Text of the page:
Traveling to Canada with a dog from the United States is easy peasy lemon squeezy as far as border crossings go. We’ve been several times with Sora, across three different borders (two in WA and one in Idaho) and have made it through without issue each time.
A bit of planning is necessary prior to departure, so be sure to know what is required before crossing the US Canada border.
Traveling to Canada with a Dog from the United States
The main requirement for a dog entering Canada is to have a certified rabies vaccination. A health certificate, microchip, and specific breed restriction regulations may also exist depending on your dog’s age and breed.
According to the United States Department of Agriculture – Animal and Plant Health Inspection Service (USDA-APHIS), the requirements for your dog depend on your purpose for entering Canada. If your dog is for personal travel or assistance (like a service dog), the requirements are straightforward. However, if you’re entering for commercial purposes, the regulations are a little more stringent.
Planning to fly with a dog outside of the US? See our post about how to fly internationally with a dog.
Rabies Vaccination Certificate Requirement
Bringing your dog with you Canada, while relatively simple, requires following a few regulations.
Is your dog under three months of age at the time of importing? If so, you do not need a rabies certificate and only may need to provide proof of age. If your dog is over three months old, then you are required to carry and provide a rabies vaccination certificate.
To get the rabies certificate, simply head to your veterinarian and ask for a proof of rabies vaccination. The certificate must meet the following (as noted from the Canadian Food Inspection Agency):
- be written in English or French;
- be issued and signed by a licensed veterinarian;
- identify the animal (breed, sex, color, and weight);
- state that the animal is vaccinated against rabies;
- indicate the date of vaccination;
- indicate the trade name and the serial number of the licensed vaccine; and
- specify the duration of immunity (otherwise, it will be considered valid for one year from the date of vaccination).
Canada does not require tattoos or microchips when importing as a personal pet. If your dog is transported commercially and is under eight months old, then it must have an ISO electronic microchip (which is different from the ones typically used in the United States).
Health certificates for dogs are issued by licensed veterinarians after a health examination. The health certificate ensures the pet is free from any infectious diseases and meets all requirements for importation. The USDA typically stamps and approves the private certificate.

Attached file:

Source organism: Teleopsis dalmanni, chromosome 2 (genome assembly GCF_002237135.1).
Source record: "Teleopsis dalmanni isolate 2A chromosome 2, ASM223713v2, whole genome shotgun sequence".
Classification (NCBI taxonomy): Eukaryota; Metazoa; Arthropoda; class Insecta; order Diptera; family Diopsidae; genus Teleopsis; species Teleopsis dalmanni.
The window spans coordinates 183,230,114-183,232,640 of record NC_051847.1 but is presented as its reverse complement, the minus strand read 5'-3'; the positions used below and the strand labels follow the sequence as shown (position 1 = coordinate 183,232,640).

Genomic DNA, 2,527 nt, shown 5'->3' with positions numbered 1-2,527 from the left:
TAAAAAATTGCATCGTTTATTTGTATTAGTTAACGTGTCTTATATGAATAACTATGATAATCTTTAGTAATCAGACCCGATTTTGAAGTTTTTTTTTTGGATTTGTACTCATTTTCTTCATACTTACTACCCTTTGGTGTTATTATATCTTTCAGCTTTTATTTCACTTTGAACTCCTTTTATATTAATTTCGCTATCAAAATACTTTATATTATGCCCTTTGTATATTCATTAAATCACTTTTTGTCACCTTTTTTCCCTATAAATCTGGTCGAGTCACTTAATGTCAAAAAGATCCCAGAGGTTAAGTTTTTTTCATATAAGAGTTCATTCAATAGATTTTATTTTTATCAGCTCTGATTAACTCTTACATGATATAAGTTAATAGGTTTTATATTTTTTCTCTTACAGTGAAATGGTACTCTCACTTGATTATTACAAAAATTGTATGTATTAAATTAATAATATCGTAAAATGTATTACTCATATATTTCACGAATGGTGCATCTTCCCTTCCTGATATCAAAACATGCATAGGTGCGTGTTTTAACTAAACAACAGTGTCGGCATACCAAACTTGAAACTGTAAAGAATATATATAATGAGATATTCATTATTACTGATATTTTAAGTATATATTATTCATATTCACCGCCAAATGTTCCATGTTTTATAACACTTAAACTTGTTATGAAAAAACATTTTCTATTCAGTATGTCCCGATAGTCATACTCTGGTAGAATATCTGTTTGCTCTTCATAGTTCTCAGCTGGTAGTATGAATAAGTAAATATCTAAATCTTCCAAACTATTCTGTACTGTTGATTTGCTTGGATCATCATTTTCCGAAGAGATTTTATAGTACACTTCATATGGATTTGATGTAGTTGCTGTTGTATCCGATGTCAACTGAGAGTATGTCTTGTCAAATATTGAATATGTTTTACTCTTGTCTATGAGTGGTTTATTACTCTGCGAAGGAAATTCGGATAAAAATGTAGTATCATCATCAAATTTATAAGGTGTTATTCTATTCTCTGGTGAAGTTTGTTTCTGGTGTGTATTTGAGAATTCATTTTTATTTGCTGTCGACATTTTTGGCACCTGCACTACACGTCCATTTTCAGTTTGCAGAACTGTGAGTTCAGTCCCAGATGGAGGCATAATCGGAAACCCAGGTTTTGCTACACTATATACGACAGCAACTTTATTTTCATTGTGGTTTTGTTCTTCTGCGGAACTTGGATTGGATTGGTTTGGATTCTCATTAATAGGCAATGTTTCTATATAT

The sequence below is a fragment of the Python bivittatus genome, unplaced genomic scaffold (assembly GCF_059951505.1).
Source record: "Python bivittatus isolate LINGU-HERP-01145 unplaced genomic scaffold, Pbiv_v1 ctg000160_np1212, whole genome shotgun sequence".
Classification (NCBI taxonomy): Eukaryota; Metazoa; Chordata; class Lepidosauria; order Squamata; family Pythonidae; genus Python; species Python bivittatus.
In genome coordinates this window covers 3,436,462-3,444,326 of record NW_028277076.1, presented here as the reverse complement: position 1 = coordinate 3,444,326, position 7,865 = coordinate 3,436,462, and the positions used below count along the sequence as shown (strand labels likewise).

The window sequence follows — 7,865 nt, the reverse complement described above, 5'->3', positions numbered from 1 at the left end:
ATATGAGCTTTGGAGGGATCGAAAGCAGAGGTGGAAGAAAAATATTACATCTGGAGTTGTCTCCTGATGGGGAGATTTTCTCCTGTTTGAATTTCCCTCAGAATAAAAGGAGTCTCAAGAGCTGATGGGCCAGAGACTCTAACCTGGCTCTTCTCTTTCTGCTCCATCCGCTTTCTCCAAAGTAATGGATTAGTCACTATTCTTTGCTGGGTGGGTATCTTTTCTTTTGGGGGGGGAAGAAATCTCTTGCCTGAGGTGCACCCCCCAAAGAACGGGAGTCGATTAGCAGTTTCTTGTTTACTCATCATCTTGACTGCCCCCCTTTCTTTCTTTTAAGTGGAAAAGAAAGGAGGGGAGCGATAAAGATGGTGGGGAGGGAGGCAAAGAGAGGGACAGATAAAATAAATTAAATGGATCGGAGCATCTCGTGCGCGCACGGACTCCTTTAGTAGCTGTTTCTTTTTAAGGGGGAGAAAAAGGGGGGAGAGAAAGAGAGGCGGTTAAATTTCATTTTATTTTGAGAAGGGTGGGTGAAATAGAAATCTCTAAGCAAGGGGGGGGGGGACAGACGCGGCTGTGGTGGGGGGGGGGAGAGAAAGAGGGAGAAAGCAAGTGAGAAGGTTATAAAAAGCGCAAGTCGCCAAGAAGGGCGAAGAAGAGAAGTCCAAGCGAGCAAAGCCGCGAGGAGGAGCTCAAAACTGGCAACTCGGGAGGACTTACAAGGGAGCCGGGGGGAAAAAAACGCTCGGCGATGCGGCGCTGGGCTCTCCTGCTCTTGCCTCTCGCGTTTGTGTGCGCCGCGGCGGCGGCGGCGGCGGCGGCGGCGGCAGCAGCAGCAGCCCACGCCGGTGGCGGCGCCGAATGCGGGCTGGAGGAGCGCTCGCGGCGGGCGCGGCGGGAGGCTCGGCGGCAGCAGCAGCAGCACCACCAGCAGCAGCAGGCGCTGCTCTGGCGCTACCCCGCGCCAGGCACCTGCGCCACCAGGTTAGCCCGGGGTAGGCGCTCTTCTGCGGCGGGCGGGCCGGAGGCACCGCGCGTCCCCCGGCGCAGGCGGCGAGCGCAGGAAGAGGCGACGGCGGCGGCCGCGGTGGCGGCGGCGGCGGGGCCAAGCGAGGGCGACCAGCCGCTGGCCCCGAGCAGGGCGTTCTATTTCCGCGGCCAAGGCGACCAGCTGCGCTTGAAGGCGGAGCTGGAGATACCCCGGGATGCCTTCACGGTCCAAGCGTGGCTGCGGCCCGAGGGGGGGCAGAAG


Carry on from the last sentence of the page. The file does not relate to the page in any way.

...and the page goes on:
If your dog is older than eight months, a health certificate is not required. If the dog is younger than eight months and traveling unaccompanied, then a health certificate must be issued within 72 hours of arrival in Canada. Otherwise, if your dog is under eight months and traveling with you then you only need proof of the current rabies vaccination.
Although many countries have quarantine requirements, specifically island nations, Canada does not have any quarantine requirements. If the border guard admits your dog or pet, then you are free to travel with them as desired.
Normally, border crossings can be a stressful experience, especially when traveling with a dog. However, in our experience, the border guards didn’t even ask us about the dogs. Why? It’s probably because both countries have a similar low risk for rabies in dogs, cats, and ferrets. This doesn’t mean you shouldn’t have your paperwork ready to go and do your upfront preparation. Just know the actual border crossing should be a breeze.
From our experience in traveling abroad, the main issue when crossing borders and the paperwork needed depends on your country of origin. Both the US and Canada fall on the same Part 2 of the Annex II list, categorizing the countries as low risk for rabies.
Traveling to Europe with your dog? Understand the necessary requirements we outline in the blog post.
Unfortunately, the stigma and laws associated with certain breeds has lagged far behind in certain Canadian provinces and cities. Ontario and Winnipeg have bans on the following breeds: American Staffordshire Terrier, Pit Bull Terrier, and Staffordshire Bull Terrier. The city of Ottawa has chosen not to enforce the ban, and instead adheres to the the bylaw in Ontario.
Don’t forget to bring along the essentials on your trip for your pup. Check out our Travel with a Dog Gear Guide so you don’t forget anything important.
Dog Food and Treats
We always travel with dog food and treats for the pups. If you’re going to bring your own food, it must meet the following guidelines:
- No more than 20 kg (44 pounds) may be transported.
- The food must be of US origin, commercially packaged, and unopened.
- The pet food or treats must be in the possession of the traveler at the time of entry from the U.S.
- The animal that will eat the products must accompany the traveler at the time of entry.
- The products must be fed only to the animal that accompanied the traveler into Canada.
It’s likely that the customs officer probably won’t ask about the dog food you’re bringing, but it’s always important to go prepared, just in case.
If you still have questions about bringing your dog into Canada, the following websites may be of some help.
United States Department of Agriculture – Animal and Plant Health Inspection Service: